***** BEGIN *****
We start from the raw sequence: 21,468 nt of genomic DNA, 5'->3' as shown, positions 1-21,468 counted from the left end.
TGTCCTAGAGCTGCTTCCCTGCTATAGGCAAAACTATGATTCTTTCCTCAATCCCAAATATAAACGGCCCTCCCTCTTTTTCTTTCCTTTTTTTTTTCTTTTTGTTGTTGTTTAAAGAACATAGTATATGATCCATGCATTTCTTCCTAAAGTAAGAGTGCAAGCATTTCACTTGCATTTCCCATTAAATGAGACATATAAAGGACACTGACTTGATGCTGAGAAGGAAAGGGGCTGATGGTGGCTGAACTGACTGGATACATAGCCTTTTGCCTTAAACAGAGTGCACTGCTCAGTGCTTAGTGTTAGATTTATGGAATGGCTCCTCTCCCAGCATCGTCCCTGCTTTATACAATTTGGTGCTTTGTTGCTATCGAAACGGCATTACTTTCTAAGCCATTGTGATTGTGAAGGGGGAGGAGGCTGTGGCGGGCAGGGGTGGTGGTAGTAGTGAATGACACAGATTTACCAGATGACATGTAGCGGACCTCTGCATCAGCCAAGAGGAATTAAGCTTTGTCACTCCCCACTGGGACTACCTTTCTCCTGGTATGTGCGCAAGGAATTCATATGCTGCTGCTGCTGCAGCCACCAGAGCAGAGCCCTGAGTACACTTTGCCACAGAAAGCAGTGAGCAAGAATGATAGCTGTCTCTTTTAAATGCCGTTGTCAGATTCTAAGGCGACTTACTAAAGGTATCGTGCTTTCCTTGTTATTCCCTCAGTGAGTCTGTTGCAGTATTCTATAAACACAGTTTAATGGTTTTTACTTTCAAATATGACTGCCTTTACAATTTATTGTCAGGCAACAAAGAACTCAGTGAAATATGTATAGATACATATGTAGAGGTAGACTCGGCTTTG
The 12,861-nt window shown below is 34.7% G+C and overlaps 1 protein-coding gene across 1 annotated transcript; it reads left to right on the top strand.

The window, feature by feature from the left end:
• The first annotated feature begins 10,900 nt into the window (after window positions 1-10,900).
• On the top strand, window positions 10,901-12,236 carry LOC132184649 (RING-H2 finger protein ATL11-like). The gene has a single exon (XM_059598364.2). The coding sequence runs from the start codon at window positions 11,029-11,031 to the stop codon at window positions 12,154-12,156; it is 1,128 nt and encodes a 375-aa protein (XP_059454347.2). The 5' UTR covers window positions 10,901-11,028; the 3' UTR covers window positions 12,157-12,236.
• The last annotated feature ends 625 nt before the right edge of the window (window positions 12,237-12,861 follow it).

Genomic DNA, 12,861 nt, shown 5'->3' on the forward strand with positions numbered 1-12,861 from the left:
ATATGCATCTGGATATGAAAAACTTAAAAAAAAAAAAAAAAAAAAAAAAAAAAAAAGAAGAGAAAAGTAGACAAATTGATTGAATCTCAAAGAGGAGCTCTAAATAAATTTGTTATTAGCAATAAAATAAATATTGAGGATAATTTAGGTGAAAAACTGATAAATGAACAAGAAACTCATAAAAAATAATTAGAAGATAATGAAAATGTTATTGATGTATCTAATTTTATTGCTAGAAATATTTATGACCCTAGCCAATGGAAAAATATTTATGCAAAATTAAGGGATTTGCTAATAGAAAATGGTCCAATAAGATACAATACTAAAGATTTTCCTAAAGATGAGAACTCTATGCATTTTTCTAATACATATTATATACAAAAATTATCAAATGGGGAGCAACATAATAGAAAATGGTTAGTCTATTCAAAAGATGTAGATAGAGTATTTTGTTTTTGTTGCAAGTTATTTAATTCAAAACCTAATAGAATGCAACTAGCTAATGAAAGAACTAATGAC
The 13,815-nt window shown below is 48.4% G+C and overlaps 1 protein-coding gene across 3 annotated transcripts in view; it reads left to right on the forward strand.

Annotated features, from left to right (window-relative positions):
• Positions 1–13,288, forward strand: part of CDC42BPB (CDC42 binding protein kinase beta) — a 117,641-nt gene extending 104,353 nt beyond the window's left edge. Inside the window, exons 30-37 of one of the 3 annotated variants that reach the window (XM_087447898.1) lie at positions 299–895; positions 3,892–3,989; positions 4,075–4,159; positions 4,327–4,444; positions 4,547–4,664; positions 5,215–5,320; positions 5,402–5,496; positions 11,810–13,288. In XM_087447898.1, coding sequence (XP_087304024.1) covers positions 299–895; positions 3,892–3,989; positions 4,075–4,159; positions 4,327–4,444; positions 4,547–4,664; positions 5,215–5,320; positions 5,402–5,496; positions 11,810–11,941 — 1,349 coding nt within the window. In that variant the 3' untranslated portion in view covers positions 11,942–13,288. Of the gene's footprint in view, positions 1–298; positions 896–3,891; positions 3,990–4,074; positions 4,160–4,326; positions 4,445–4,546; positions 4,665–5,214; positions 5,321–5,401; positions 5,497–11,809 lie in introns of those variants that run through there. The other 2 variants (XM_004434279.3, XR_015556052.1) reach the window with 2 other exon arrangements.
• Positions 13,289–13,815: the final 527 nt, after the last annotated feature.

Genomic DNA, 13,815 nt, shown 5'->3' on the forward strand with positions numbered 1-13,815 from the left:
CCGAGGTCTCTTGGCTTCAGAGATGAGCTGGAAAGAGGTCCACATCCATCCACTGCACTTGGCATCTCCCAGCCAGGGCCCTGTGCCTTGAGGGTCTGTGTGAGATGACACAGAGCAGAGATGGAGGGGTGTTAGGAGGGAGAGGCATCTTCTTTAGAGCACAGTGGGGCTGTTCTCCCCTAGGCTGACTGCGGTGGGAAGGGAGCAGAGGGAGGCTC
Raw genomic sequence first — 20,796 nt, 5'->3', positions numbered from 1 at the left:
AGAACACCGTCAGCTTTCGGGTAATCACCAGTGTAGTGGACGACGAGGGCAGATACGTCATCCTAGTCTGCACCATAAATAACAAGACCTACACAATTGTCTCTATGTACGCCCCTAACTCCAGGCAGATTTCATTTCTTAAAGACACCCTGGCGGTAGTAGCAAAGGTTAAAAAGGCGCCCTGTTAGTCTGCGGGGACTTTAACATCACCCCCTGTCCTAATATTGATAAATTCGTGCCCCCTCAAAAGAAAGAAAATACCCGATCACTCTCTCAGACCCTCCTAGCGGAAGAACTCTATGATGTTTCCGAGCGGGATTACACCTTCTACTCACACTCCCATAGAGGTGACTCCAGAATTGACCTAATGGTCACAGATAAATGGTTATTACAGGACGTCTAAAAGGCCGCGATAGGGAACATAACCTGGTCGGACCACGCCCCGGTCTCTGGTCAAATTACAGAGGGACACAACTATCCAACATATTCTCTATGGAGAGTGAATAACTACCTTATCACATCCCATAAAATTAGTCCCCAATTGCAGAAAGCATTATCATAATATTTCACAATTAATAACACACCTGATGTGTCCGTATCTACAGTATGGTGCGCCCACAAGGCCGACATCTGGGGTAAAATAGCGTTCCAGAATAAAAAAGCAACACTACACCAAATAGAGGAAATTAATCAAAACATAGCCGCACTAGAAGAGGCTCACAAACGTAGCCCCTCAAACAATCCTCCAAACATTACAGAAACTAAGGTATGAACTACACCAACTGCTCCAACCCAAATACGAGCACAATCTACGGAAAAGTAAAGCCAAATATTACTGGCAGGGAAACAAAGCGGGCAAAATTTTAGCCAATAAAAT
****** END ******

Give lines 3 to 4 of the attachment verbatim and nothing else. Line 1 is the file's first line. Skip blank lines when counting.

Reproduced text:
The 12,861-nt window shown below is 34.7% G+C and overlaps 1 protein-coding gene across 1 annotated transcript; it reads left to right on the top strand.

The window, feature by feature from the left end: